Top of the agenda

  1. Employer's duty of good faith in the spotlight : could you be in breach?

The employer's duty of good faith has come under the spotlight recently in a number of pensions cases. The duty was first reviewed in a pensions context in the case of Imperial Group Pension Trusts Ltd v Imperial Tobacco Limited [1991] 2 ALL ER 597. In that case, Sir Nicolas Browne-Wilkinson V-C held that employers should not conduct themselves in a manner that would "destroy or seriously damage" the relationship of confidence and trust between the employer and the members.

The duty was applied more recently in Prudential Staff Pensions Ltd v The Prudential Assurance Company Ltd and others [2011] EWHC 960. In this case, the test for whether an employer is in breach of its duty of good faith was put as follows:

  • has the employer acted irrationally or perversely (in a manner in which no reasonable employer would have acted)?; and
  • was the irrational or perverse conduct so "serious" such as to have destroyed or seriously damaged the relationship between the employer and members?

In this case, Prudential Assurance Company Limited was found not to have breached its duty of good faith when changing its policy on discretionary pension increases by introducing a cap.

In Bradbury v British Broadcasting Corporation [2012] EWHC 1369 (Ch), which concerns contractual changes to pension schemes, the BBC, in its final salary scheme, placed a cap on future increases of pay so that only 1% of future increases would count as pensionable pay. The members could alternatively move to a career average scheme where there would be no cap. The issue of good faith arose in the context of whether the collateral purpose of 'driving' individuals out of their current scheme and the offer made by the BBC regarding pensionable pay were breaches of that duty. The decision has been remitted back to the Pensions Ombudsman on the good faith issue as the Ombudsman did not previously address this aspect.

There was also some discussion by Warren J as to whether IBM could be in breach of its duty of good faith in IBM United Kingdom Pensions Trust Limited v IBM United Kingdom Holdings Limited and others [2012] EWHC 2766 (Ch). However Warren J declined to say “more than was absolutely necessary on the issue” as there had not been any full submissions either on the facts or on the law about the duty. The good faith duty is a key issue in a sister case in the IBM litigation relating to changes proposed by IBM to close the defined benefit section of the IBM Plan to future accrual - this case is scheduled to be heard in February 2013.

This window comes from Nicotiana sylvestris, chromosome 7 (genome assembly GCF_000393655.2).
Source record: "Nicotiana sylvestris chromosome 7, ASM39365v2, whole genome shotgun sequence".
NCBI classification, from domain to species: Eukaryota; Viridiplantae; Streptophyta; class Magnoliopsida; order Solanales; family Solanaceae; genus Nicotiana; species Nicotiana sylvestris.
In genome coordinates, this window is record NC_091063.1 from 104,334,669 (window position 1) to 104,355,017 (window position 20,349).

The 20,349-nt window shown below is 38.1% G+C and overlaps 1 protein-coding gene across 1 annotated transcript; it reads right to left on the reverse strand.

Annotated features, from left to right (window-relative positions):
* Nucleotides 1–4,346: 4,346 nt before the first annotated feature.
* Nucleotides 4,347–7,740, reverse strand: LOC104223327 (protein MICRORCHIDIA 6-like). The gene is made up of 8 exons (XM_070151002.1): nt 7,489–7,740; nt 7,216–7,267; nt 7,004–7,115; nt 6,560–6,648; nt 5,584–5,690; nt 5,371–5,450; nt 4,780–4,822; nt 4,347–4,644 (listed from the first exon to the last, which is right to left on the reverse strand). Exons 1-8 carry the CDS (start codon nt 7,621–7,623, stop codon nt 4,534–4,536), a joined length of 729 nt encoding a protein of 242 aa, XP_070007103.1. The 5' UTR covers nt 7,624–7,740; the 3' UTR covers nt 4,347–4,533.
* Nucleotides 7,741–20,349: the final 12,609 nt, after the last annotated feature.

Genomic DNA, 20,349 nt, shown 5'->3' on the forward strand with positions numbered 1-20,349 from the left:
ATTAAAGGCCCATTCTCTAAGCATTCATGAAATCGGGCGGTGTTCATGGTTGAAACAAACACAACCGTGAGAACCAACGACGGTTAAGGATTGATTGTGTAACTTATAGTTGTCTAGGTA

There have also been a number of determinations before the Pensions Ombudsman that have addressed the duty of good faith. Of these, the latest offering is Taylor (82402/1).


Here, the scheme rules allowed overseas members, at the employer's discretion, to take their pension in foreign currency at a conversion rate fixed at retirement. Some members were offered the option at retirement without having asked for it; Mr Taylor was not. Mr Taylor complained that this failure had resulted in him not being considered for the option and a financial loss to him.


Applying the test in Prudential, the Ombudsman held that that the fact that an option was available to some pensioners and not to others, without any particular reason for distinguishing between them, was sufficient to (at the least) seriously damage the relationship between the employer (Reuters) and the members of the scheme. As such there was a breach of duty of good faith by Reuters:

"This is a matter of arbitrary treatment, even if only through administrative inefficiency or inconsistency. In Mr Taylor’s case the result is that no discretion was exercised, against a background in which it might have been exercised as he wished had it been considered, and indeed had been for others."

On the issue of whether there had been any maladministration, the Ombudsman recognised that there was no statutory definition of maladministration. However, the Ombudsman did refer to the 'Crossman Catalogue', a list of examples given by Richard Crossman in debates leading to the establishment of the Parliamentary Commissioner for Administration, in which "Bias, neglect, delay, incompetence, ineptitude, perversity, turpitude, arbitrariness" were all considered to be maladministration.

In this case, the arbitrary approach taken by the employer in informing some members about the conversion option and not others was held to be maladministration.


The Ombudsman directed that the employer should give full consideration to Mr Taylor's request to permanently convert his pension to euros as if it was made when the pension was first put into payment. The decision should be made by the employer as if it was made when the pension first put into payment; no new matters should be taken into account when exercising the discretion unless Reuters were confident they would have been taken into account at that time.